Ravenna - 19 October 2013 - Karina Mamalygo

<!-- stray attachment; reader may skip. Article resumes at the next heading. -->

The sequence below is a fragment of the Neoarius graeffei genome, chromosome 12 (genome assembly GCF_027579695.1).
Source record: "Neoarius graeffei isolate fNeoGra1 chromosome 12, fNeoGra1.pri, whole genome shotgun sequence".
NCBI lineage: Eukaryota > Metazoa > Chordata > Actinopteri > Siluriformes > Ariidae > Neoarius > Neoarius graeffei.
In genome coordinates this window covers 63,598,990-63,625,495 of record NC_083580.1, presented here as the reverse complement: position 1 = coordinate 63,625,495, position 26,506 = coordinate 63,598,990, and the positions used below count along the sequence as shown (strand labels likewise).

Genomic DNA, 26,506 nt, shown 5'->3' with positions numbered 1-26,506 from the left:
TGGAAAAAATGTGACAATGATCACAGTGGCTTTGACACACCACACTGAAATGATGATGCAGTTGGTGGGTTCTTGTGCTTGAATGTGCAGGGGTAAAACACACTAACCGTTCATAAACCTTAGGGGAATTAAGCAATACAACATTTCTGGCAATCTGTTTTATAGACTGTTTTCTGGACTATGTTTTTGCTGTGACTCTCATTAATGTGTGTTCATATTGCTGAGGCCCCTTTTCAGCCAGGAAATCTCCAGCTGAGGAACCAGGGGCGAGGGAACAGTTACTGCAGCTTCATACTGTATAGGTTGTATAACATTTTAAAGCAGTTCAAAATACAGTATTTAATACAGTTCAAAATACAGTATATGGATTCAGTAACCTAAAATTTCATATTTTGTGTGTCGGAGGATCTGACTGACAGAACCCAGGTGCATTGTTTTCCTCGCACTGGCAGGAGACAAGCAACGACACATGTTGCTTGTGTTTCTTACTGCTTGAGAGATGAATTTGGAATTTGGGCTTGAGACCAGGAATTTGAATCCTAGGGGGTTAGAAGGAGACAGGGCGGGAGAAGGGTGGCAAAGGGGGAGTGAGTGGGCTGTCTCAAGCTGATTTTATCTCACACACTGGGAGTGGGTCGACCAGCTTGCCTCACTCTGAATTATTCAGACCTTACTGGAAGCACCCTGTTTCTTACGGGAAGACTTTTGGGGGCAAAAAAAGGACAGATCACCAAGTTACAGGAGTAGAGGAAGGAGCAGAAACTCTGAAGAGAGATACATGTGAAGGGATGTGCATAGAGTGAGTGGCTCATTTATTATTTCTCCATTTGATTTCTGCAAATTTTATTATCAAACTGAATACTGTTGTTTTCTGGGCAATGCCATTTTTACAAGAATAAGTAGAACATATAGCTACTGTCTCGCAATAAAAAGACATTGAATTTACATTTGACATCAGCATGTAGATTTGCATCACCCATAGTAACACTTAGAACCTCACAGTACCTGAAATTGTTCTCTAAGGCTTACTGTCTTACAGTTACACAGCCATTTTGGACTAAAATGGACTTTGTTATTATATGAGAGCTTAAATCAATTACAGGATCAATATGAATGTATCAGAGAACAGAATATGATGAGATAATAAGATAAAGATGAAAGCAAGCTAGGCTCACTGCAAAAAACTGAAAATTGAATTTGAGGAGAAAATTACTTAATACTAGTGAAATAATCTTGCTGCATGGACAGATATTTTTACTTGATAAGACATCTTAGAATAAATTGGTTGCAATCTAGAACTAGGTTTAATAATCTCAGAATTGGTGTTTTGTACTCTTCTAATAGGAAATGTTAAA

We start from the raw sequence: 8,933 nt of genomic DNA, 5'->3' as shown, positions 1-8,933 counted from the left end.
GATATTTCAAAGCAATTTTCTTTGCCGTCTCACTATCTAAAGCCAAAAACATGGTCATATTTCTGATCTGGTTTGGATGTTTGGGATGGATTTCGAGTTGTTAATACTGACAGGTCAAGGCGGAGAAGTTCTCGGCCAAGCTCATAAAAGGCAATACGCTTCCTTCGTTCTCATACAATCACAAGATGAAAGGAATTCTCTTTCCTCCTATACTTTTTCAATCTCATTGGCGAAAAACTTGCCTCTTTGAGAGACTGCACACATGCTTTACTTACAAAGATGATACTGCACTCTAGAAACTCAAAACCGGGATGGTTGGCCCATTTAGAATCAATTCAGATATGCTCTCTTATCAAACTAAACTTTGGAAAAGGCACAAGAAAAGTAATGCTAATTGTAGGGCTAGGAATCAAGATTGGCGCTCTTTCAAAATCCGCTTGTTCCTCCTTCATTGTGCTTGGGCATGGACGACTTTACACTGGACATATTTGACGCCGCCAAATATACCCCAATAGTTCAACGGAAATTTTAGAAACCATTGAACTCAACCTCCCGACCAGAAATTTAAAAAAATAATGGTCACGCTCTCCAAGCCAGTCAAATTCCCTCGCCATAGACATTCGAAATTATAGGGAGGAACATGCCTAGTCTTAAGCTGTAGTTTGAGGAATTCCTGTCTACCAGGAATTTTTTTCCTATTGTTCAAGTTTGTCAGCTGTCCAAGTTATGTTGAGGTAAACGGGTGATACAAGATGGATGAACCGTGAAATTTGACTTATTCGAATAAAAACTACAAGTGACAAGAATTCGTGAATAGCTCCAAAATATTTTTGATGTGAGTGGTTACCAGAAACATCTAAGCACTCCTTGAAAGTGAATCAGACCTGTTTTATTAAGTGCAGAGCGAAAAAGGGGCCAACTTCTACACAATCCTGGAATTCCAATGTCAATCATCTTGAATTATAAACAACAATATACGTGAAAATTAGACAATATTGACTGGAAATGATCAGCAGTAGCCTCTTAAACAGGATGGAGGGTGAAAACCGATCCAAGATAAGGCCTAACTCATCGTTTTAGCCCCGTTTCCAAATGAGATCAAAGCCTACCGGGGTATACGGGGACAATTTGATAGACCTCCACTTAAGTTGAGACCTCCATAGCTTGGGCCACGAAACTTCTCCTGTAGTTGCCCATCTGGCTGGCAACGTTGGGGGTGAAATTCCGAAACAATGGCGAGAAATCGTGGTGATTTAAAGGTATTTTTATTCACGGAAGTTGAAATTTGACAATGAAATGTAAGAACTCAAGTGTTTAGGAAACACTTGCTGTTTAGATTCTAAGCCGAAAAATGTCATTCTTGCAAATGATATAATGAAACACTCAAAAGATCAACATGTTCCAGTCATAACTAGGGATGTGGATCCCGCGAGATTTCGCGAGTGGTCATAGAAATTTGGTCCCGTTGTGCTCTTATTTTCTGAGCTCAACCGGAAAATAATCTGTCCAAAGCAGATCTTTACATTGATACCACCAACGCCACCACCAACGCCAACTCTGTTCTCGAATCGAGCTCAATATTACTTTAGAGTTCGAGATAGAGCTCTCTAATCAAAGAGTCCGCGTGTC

Built in the shape of a Greek cross and crowned by a low tower, this small cube-shaped chapel of the imperial court, dedicated to St Lawrence, the celestial patron of the family of Theodosius the Great, was one of the first buildings of the new Christian cult. It was built in Ravenna in the third decade of the fifth century A.D. on the orders of Galla Placidia, Roman Empress, daughter of the Emperor Theodosius I and wife of the Emperor Constantius III. Originally the building was intended to be part of the complex of the Basilica of Santa Croce (the Holy Cross) and the form of the cross was the key architectonic solution for this small temple and the dominant theme in its interior decoration. It would be repeated four times in the plan of the chapel and in the composition of the mosaics. Cross-shaped burial buildings were already common in pagan times but it was with the arrival of Christianity that the cross took on its meaning as a symbol of salvation. Inside the chapel ancient art meets the mediaeval. Symbolic language is born here, directly in front of our eyes. The central compositions are “The Good Shepherd” and “the Martyrdom of St Lawrence”, placed one in front of the other in the lower lunettes of the southern and northern walls. The scene of the Good Shepherd shows us the flowering garden of paradise. In the centre we see Christ Emanuel, a beautiful young man, dressed in patrician’s clothes, seated and leaning against a golden cross. The Good Shepherd reaches out to touch the nose of one of the six candid sheep, representing the souls of the righteous, resting in a paradisiacal setting. “The New Heaven” and “the New Earth” are represented in mosaics, made from small pieces of coloured glazed glass in hues of blue, pink, green and gold, which make the light flow from their base around the whole chapel. It might seem that the whole decoration of the Mausoleum of Galla Placidia in Ravenna was inspired by the verses of the sixth century poet Venanzio Fortunato “O light that is born here, O light captured here reign freely”. The images of paradise seem to dissolve in this light. Opposite we see the cross in the hand of St Lawrence who is walking towards his painful martyrdom. This should remind us that the journey towards the celestial kingdom often entails passing through pain and suffering, and that our own death and resurrection repeat that of Christ. The concept of man’s freedom of choice is explained here using a new spiritual language which will be taken up by artists in the Middle Ages. The rigorous symmetry of the composition, the linear rhythm, the beginning of the use of reversed perspective (seen in the grid in the middle of the scene and the open book case containing the four Gospels) give testimony to the birth of a new art form with a strong eastern influence, especially from Syria. The dome which covers the chapel is decorated with a golden cross in a blue sky surrounded by concentric circles of stars which symbolise victory over death. The vaults of the dome are decorated with the symbolic images of the four evangelists while the arches of the side niches are decorated with floral designs recalling the gardens of paradise. In the eastern and western lunettes we can see deer drinking water from the Fountain of Faith. In the second row of lunettes eight Apostles are arranged in couples. Their hand gestures draw our eyes towards the eastern part of the mausoleum where we find the first apostles Peter and Paul. They in turn point upward towards heaven and the celestial kingdom. The apostles are the visible incarnation of the earthly Church through which they receive the grace of the celestial Church at the ideal meeting point, the cross of the crucifixion. The dark blue background of the higher vaults with the golden stars symbolising the eternity and strength of the Kingdom of Heaven contrast with the more fluctuating images of the lower levels. For the first time we also see one of the principal techniques of representation in Byzantine art: the increase in the size of the figures from bottom to top in respect to the view of the Observer. The base of the wall of the chapel is decorated with yellowish marble. In the eastern, western and southern niches there are three marble sarcophagi. However, according to historians, none of them have ever contained the body of the august and powerful Galla Placidia.